Maybe it works in theory? Who’s in charge? Is that anymore than we know about the Rice-Stanton plan? Does it work in theory? I’m not even sure. The most similar agency to what Rice-Stanton perscribes is the Port of Seattle: an unaccountable agency that is the most corrupt in the region. It wastes money like no other. But I guess at least we know who’s in charge. Right?

Vesely devolves from vague concerns about creating unaccountability into smearing Sound Transit: “Certainly, the current politically inbred structure of Sound Transit will oppose the most radical changes in its governing body.” Yikes.

This quote is the one that bothers me the most:

Meanwhile, there are ideas about deep tunnels under downtown Seattle; questions of a five-year boring-and-tunneling task right next to UW’s Husky Stadium and the havoc it would bring; the now-uncertain funding of the most distant Sound Transit rail lines; and the near-collapse of the Washington ferry system.

What havoc is that? He doesn’t describe it at all, or give any indication of what it would be. Vesely just brings up the fear, uncertainty and doubt that is destroying the public discourse today. The havoc? It’s tunnel boring. A few buildings will be razed, some dirt will be taken out of the staging area on Broadway, and part of the parking lot at the UW is going to be destroyed, but that’s hardly havoc. The construction of new condos all over town is a similar “havoc” but on a much larger scale.

It’s not obvious that voters want any governance scheme, and it’s not obvious that implementing Rice-Stanton is going to lead to faster improvements in infrastructure. What we’d get is more bureaucracy, more elected political positions without any accountability but to the voters, and yet another agency in the region, this one seemingly modelled after our region’s worst example.

This governance scheme is a terrible idea and hugely premature. Voters should get the chance to approve or reject rail by itself before a new agency is crated to build roads. If Olympia wants us to build more roads, they have the power to tax us and build them, using the gas tax or the nickel tax we approved in 2005. Creating a brand new agency in charge of transportation is not the answer to any question but “how can we add more politics and prostering to our transportation debate?”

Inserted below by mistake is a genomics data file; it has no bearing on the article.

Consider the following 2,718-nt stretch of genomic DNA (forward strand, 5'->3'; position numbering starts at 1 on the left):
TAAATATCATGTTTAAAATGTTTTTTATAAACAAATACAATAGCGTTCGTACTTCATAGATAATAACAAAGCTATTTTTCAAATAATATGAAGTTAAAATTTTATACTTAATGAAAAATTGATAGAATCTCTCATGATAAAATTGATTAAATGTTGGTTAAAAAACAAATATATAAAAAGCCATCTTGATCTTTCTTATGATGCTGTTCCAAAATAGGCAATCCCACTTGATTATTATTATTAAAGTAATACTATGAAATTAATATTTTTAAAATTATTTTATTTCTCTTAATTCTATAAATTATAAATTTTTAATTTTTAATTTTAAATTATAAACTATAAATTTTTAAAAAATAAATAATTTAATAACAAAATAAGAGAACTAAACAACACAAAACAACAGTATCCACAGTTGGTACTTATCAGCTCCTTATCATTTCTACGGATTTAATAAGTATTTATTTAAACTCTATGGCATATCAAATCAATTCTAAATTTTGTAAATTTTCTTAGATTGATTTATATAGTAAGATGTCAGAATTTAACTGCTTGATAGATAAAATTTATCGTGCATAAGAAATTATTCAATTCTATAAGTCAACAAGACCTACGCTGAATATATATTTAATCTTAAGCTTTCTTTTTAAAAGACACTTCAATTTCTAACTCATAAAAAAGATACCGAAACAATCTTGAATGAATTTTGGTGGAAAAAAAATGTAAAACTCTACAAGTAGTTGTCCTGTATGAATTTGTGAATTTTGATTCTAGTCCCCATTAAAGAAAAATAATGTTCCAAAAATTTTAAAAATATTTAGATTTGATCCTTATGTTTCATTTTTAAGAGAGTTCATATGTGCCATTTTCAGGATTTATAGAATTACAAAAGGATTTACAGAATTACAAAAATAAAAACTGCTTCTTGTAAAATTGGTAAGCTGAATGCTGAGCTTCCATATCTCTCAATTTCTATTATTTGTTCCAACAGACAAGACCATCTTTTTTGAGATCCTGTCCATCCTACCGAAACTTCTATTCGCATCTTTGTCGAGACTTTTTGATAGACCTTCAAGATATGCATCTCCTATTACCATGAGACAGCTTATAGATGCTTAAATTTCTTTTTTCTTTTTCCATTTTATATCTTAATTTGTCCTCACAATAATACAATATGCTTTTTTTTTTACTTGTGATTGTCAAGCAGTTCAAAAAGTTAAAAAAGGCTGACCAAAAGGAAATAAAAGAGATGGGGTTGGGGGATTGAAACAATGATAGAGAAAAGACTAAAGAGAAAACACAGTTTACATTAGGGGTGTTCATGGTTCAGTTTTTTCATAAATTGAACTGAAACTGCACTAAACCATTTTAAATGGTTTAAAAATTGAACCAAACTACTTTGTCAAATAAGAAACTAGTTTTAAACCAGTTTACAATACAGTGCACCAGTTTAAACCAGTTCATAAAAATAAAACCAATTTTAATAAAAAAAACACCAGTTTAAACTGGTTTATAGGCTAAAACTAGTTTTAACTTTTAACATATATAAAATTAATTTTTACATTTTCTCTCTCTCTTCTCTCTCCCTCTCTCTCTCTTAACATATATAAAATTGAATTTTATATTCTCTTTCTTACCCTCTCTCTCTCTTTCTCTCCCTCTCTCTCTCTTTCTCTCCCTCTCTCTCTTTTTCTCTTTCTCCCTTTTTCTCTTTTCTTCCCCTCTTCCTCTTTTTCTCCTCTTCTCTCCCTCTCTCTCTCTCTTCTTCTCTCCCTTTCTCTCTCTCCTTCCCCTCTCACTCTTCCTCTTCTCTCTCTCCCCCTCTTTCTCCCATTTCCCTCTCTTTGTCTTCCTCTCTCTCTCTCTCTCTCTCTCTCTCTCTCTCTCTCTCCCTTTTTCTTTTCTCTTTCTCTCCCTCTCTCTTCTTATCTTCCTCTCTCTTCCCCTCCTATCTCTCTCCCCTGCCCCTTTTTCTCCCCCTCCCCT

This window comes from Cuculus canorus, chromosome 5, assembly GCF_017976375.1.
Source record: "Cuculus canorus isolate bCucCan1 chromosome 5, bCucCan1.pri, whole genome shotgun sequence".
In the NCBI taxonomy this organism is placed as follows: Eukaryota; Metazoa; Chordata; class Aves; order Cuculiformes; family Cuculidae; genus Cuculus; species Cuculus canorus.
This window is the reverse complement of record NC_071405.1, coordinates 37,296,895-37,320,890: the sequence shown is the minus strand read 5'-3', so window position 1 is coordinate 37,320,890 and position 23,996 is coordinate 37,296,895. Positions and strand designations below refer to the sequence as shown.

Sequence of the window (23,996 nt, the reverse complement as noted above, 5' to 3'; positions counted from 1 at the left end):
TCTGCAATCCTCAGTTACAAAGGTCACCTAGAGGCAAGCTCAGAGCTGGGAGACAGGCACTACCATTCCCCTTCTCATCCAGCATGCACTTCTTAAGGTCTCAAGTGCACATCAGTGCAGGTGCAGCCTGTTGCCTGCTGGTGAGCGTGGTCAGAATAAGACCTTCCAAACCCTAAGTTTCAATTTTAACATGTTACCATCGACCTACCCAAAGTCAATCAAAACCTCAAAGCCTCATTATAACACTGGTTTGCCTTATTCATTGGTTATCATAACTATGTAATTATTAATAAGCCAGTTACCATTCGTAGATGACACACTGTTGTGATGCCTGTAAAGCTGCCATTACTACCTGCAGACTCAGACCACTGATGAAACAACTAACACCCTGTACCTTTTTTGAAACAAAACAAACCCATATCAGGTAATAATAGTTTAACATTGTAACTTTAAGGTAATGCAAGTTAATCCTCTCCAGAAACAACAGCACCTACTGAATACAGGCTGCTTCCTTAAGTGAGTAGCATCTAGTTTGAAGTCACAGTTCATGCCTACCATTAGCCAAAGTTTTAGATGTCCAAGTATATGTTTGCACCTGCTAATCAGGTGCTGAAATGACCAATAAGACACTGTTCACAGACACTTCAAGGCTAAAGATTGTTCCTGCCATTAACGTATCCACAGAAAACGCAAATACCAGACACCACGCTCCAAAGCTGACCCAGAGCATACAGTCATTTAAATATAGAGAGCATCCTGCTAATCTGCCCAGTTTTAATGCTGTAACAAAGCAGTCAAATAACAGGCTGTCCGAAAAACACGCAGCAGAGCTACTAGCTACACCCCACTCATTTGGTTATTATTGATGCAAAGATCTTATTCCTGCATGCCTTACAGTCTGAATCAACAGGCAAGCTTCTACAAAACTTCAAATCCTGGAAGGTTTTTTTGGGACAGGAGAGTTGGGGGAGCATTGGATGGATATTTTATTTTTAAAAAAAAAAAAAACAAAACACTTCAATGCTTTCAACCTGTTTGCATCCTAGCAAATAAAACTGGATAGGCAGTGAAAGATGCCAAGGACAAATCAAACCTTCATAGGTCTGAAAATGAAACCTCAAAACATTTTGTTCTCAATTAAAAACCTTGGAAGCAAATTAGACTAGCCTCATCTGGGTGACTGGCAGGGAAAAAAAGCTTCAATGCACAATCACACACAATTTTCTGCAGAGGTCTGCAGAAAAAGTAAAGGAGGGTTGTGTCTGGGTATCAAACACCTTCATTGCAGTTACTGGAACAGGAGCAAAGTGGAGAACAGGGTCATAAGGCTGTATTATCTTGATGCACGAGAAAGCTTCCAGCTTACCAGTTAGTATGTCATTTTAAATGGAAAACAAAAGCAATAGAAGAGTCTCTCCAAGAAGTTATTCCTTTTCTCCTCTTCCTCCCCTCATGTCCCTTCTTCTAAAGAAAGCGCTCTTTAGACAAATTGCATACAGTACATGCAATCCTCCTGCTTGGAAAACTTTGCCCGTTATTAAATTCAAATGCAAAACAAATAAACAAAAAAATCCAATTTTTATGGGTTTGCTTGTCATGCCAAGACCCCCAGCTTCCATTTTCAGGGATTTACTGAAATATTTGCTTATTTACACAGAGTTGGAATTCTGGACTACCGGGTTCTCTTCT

Consensus on Surface-Transit

This post originally appeared on Orphan Road.

Mike Seely cautions that the Gregoire speech I linked to earlier is evidence that we’re not “close to coming to consensus” on the Viaduct.

I think Seely might be reading too much into the Governor’s statement. If you look at the previously-announced timeline from May, you’ll see that the plan was to close the Battery Street Tunnel intermittently between 2008 and 2010, and then replace the South section of the Viaduct (Holgate to King) between 2009 and 2012.

In other words, 2012 is the perfect time to start ripping out the Northern (remaining) section Viaduct, because that’s when the beefed-up connections between SODO and I-5 will appear.

Gregoire used some attention-grabbing words, but everything in the article — including her other quotes — seems to indicate that discussions between her, Sims, and Nickels have been productive. It seems more likely that she simply wants people to know that she has a plan, that she’s on top of the situation, as we enter an election year.


This post originally appeared on Orphan Road.

Daniel Jack Chasan notes the explains:

Finally, a pedestrian-friendly city would be full of jaywalkers. Yes, jaywalkers. I believe in jaywalking. Getting around town on your own two feet isn’t practical if you have to stop at every red light. You can do it, but you can’t do it very fast. Of course, jaywalking can be dangerous. Many Seattle jaywalkers seem to lack that feral alertness that one associates with pedestrians back East; in fact, many of the pedestrians one sees ambling across Seattle streets have a clueless quality – run them down, and they’d never know the difference — that raises reasonable fears for their safety. Ideally, they’d be more aware of their surroundings.

I think that’s absolutely right. There’s a devil’s bargain implied in jaywalking. If you’re going to jaywalk (as I often do) the implicit understanding has to be that you don’t have the right of way, the car does. As a driver, it’s incredibly annoying to have to stop for people just ambling across the street.